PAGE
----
On a snowy evening in 1976, my dad arrived at a housewarming party hosted by my mother, the only woman in their ear training class at Berklee College of Music. He played the saxophone. She played piano.

My father probably rang the doorbell, or perhaps he walked right past a depleted can of Maxwell House coffee propping open the door. He asked my mother if she had a shovel for when he needed to leave the party. Yes, she said laughing, putting out more cups and more beer. The party raged and a thick layer of snow, like a slice of Texas Toast, relaxed itself over the roof of my dad’s car. He felt anxious. He wanted to leave. Where was the shovel?

Of course there was no shovel, so I have been blessed with the mental image of my dad dutifully scraping his car on Comm Ave using the only tool available: a lunch tray.

I’ve lived in Boston for seven years, but stories of this city inherited from my parents have always been phosphenes like red fireworks when I close my eyes, inextricable from my own memories.

I came to Boston for college with the expectation I’d collect my diploma and walk immediately onto an awaiting Amtrak train back to New York, where my friends wore solid black instead of paisley. Instead, I stayed for years, slowly and reluctantly liking and then (oh, no) loving Boston.

In New York, you don’t stumble upon a perfect picnic spot at a park behind a main thoroughfare like Beacon Street. Here, the Dudley Jazz Fest is a hidden gem, not a playground for Instagram influencers. There’s autumn in New York, but I think we can all agree nothing beats simultaneously wearing a flannel shirt and eating a cider donut in New England.

“But” is the word that drives New Yorkers back. I want to be able to take my pick of a jumble of different kebab houses in Queens. I’ve done the research — there is not one reliable place to buy tennis shoes in Boston. And I’ve never felt more like a superhero than I did while speeding down the FDR at night, winding under bridges and past a skyscraper pushing its light out of tiny windows like a needled water balloon.

My parents and I both spent our early twenties in Boston. These are the years of slipping on ice running for the bus and long walks home under blurry street lamps, of the heat and humidity of a party and the sudden relief of cold smoky air on a triple decker porch. I’d heard my parents' stories, and I felt as if they were beside me the entire time I lived here.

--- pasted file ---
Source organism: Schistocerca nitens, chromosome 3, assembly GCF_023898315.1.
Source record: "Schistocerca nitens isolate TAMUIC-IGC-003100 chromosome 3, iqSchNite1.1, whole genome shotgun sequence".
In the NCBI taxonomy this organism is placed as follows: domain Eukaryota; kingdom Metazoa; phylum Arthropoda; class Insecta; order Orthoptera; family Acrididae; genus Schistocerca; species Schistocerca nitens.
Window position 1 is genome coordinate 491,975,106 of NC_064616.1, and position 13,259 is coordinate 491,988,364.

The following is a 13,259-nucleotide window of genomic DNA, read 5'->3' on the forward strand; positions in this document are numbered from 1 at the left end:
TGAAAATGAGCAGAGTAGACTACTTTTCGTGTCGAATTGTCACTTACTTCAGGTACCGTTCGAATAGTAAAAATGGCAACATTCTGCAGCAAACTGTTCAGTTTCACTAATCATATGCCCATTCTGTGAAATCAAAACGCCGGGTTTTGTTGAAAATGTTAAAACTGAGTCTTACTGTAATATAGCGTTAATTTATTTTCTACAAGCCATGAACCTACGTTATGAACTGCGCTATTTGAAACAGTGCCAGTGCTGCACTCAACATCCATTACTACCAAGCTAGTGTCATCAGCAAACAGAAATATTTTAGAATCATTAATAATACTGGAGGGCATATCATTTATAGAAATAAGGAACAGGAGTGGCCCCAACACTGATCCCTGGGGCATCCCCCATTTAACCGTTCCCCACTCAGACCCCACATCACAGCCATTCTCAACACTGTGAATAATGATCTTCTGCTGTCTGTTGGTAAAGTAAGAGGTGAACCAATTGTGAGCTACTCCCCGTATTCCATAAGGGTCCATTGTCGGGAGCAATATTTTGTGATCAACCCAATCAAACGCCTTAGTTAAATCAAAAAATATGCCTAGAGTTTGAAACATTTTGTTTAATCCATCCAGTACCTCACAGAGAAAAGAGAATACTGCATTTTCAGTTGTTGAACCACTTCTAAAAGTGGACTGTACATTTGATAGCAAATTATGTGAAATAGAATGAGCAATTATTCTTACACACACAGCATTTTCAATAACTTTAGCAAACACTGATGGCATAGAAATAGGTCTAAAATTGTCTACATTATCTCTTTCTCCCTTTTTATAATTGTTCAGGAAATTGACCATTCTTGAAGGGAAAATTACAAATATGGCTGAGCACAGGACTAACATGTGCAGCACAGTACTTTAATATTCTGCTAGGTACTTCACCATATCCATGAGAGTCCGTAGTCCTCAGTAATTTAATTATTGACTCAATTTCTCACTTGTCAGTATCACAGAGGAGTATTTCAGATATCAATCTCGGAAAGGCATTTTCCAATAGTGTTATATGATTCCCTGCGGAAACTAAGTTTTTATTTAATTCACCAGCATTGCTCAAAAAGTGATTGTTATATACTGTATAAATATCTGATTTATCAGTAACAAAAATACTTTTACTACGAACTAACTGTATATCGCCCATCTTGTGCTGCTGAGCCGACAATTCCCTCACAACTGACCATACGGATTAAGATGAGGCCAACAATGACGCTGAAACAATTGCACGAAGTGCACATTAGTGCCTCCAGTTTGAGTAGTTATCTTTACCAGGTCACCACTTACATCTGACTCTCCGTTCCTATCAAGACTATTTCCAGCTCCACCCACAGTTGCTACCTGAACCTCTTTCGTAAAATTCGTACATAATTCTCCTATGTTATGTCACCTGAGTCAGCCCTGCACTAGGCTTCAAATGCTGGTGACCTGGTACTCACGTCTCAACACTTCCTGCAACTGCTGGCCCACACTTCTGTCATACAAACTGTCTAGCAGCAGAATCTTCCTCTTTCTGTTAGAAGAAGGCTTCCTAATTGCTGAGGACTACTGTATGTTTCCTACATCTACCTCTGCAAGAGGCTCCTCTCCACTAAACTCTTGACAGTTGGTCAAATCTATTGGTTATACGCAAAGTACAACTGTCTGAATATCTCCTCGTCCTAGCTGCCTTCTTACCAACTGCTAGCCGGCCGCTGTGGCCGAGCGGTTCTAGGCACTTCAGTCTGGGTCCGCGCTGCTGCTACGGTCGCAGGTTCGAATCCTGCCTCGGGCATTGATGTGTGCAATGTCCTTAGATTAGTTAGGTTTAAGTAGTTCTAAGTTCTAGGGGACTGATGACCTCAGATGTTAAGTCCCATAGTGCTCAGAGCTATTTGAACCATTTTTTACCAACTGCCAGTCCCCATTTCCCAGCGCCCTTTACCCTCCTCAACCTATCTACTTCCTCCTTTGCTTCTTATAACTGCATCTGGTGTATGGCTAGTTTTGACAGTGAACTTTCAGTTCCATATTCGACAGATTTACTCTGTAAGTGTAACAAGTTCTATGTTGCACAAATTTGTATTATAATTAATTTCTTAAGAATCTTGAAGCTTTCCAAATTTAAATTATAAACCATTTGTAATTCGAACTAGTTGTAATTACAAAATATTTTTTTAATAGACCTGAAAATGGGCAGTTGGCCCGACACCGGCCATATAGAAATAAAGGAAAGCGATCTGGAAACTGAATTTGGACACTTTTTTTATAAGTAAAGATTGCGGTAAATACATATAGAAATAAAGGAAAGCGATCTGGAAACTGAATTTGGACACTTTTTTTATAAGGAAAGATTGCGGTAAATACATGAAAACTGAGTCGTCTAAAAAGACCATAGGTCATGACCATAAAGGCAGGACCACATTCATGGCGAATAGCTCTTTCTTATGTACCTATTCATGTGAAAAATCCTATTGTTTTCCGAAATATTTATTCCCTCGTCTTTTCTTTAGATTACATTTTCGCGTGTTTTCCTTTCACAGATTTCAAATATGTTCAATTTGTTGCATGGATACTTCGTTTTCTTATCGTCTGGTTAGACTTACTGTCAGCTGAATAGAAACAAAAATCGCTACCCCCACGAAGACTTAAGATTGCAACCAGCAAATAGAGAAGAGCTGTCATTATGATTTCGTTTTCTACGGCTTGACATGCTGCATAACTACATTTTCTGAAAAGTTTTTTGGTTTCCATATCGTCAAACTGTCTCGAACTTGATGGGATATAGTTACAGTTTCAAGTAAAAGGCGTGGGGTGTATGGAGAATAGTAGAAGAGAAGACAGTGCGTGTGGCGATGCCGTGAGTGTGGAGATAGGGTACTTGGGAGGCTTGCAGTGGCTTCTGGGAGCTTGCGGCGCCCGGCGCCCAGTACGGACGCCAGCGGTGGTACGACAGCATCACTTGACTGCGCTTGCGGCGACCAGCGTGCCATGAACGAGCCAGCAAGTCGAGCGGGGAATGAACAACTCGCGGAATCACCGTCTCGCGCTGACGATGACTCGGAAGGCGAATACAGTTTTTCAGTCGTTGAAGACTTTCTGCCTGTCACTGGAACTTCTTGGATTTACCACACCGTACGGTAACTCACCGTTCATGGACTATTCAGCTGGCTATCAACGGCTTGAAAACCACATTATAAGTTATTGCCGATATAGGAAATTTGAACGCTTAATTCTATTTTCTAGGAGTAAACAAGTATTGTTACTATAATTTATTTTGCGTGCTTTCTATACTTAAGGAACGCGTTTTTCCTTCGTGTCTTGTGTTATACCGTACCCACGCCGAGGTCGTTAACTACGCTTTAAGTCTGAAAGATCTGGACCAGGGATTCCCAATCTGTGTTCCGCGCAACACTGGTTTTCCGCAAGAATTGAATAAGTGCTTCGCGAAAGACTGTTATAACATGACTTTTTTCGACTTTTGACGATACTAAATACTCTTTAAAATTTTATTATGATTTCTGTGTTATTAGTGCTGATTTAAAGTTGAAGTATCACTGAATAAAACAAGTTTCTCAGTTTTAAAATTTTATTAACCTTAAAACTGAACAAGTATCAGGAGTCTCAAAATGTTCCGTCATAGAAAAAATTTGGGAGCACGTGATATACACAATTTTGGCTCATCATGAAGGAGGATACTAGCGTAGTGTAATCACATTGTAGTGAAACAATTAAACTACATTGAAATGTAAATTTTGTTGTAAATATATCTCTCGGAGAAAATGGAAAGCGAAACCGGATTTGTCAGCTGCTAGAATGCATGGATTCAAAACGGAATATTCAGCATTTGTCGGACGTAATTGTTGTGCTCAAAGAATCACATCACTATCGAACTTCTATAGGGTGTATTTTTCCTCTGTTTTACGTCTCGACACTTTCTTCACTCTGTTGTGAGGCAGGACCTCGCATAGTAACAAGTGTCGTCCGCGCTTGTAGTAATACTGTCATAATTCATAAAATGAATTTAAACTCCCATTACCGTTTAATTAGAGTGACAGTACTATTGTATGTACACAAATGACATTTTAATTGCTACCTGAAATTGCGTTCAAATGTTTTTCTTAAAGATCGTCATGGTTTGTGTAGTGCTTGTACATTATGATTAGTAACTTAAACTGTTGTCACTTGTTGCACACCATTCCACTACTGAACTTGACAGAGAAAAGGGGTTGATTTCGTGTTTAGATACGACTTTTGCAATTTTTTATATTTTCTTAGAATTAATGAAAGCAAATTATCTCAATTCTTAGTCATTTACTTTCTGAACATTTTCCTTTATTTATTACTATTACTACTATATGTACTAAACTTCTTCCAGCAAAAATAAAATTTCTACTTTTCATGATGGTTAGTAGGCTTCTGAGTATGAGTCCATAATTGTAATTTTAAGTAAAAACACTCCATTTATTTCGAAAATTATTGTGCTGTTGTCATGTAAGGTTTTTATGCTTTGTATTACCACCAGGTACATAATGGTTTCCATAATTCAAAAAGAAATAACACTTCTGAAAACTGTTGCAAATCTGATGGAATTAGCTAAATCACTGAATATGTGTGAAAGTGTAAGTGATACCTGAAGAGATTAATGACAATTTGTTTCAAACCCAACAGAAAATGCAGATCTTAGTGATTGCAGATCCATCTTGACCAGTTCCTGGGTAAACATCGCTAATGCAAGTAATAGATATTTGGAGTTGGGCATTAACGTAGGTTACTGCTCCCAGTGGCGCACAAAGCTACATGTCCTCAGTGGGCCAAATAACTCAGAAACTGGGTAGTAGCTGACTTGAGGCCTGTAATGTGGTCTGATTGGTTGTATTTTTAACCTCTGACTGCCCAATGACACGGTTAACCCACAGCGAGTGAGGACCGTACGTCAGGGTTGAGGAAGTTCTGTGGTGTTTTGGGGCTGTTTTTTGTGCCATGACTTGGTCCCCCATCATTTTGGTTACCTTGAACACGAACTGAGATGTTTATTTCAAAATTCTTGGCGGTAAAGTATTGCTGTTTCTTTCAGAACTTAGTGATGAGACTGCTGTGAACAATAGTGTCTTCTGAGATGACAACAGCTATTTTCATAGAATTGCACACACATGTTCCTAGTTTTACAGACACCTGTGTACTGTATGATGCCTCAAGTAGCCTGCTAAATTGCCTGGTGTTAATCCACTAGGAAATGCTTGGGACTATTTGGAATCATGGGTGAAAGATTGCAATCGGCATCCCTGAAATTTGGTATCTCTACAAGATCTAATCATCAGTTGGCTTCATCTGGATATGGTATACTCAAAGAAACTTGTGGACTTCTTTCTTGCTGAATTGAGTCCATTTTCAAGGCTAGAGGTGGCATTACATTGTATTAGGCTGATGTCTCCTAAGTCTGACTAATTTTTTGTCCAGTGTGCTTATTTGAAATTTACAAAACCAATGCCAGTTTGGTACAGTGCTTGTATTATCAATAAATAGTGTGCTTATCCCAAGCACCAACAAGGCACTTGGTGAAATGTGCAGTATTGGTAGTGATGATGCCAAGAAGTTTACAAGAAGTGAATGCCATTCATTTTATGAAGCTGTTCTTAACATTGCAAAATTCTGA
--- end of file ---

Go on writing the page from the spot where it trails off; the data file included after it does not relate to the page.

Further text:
I had heard about my dad’s windowless basement apartment behind Symphony Hall, haunted by the sound of a depressed pianist pounding scales. But I felt I could remember it myself as my post-grad roommates filled our apartment with the sounds of machine gun fire from Call of Duty and football, day and night.

When I lost my silver watch — the last gift my beloved grandfather gave me — on the security line at Logan, my mom consoled me with a story about how robbers stole her late mother’s jewelry out of a Back Bay apartment when her death was still raw and senseless.

During a huge snowstorm my junior year at Boston College, I schlepped from an off-campus apartment back to my dorm and could have sworn I saw my mom and dad through the flurries, carrying groceries back to their apartment in milk crates attached to rope, as if they were lugging penicillin through the Alaskan wilderness.

Their Boston stories are marked by a particular boldness and absurdity, the sparkly shenanigans of big young love in a small(ish) city. For my parents, these stories gave way to new ones once they went to New York: first apartment, marriage, kids.

I’m leaving Boston like they did, and now I understand I’m leaving more than the city behind. Through them, I see this time will never come again.